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Analyst tip-offs show ASIC warning on target

Chris Kennedy
— 1 minute read

A warning from the regulator for companies not to selectively disclose financial information to analysts appears to have been on the money, with new research showing evidence of ‘tipping’ to privileged clients by some brokers.

A study conducted by Capital Markets Cooperative Research Centre (CMCRC) has revealed abnormal trading volumes prior to public release of analyst recommendations on associated stocks.

This follows a warning last week from the Australian Securities and Investments Commission (ASIC) that it will be closely monitoring instances of investment analysts receiving more information than the market.

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The study examined broker trading volumes before and after analyst recommendations are made public and found spikes in the trading volume by recommending brokers before the public release of the analyst reports, suggesting analyst recommendations are possibly provided to broker clients via private release prior to the public release.

However, while the practice advantages those in privileged positions, it is not technically illegal, according to CMCRC chief executive Michael Aitken.

“Our results document that after the private release of the information, trading activity increases most significantly for small and medium cap stocks,” he said.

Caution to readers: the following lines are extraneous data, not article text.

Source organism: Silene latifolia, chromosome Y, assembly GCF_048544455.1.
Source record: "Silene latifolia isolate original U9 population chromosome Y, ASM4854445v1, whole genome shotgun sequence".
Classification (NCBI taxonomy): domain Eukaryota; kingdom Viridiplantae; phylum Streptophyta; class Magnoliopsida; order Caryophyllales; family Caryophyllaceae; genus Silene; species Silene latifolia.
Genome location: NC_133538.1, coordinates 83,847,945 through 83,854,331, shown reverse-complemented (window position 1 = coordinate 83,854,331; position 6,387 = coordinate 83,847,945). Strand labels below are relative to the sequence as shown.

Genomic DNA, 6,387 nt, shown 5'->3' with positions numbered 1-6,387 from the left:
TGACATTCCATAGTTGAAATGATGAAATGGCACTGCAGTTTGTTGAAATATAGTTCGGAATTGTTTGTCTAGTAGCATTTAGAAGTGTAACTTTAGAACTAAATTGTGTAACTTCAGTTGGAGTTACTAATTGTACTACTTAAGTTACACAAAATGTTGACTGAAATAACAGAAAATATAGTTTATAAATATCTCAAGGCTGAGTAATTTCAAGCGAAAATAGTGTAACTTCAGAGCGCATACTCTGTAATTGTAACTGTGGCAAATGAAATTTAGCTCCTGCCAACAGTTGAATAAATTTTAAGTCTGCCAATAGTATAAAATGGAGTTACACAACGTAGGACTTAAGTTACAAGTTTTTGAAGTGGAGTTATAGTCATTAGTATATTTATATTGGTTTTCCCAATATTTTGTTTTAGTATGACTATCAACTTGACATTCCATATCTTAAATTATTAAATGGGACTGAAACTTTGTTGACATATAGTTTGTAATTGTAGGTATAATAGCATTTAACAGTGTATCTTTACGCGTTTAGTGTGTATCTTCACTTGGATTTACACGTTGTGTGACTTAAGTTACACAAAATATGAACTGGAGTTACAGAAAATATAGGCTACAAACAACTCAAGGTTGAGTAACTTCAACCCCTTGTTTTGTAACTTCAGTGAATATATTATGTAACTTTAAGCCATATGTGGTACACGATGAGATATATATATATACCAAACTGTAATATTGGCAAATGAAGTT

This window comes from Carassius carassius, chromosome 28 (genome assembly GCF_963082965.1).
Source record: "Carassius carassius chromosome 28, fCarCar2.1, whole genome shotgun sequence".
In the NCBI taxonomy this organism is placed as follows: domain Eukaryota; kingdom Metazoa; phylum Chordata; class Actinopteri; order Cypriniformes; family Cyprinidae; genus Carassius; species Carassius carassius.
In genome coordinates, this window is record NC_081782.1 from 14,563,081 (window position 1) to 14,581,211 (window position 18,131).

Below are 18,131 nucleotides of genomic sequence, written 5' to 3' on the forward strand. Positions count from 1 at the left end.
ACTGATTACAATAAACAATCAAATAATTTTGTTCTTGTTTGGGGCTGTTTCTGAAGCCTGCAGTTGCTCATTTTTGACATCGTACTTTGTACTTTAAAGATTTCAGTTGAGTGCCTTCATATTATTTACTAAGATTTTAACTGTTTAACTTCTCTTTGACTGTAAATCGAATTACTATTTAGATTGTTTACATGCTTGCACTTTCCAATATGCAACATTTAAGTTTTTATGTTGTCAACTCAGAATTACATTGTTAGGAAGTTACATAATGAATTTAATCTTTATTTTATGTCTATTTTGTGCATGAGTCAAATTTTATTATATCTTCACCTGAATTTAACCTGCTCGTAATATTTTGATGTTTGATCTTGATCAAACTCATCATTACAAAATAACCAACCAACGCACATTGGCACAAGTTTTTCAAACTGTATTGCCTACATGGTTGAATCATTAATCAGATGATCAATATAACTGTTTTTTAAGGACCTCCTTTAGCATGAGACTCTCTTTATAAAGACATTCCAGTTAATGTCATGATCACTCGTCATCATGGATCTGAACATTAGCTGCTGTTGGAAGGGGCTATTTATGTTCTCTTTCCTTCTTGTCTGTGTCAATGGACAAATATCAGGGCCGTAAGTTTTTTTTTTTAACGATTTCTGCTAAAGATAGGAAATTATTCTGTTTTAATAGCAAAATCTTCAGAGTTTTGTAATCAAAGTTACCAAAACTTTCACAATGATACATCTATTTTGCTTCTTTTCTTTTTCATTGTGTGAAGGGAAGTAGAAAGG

“Since smaller stocks have less analyst coverage, it is likely that analyst recommendations in these stocks provide new information to the market, which provides greater profit potential from ‘tipping’ activities.

“We also noted that a direct relationship exists between recommendation changes (from buy to sell or vice versa) and volume, as significant changes in trading volume eventuated from recommendation changes.”

The paper also identified an incentive for brokers to ‘tip’ clients - recommending brokers experience similar market impact costs as their peers, providing an incentive to tip clients to stay competitive for trading commissions, the paper stated.

The paper noted the introduction of broker anonymity in 2005 reduced market impact costs experienced by all brokers. It also noted some brokers had implemented policies and procedures to avoid ‘tipping’, with analysts being dismissed for inappropriate behavior.

The study was conducted by Professor Andrew Lepone, Dr Jin Boon Wong and PhD candidate Ming Ying Lim, and examined broker trading volumes before and after analyst recommendations are made public. It was based on publicly available data that contains brokers' ID for approximately 3,800 analyst recommendations on 338 ASX listed stocks, CMCRC stated. 

 

Analyst tip-offs show ASIC warning on target
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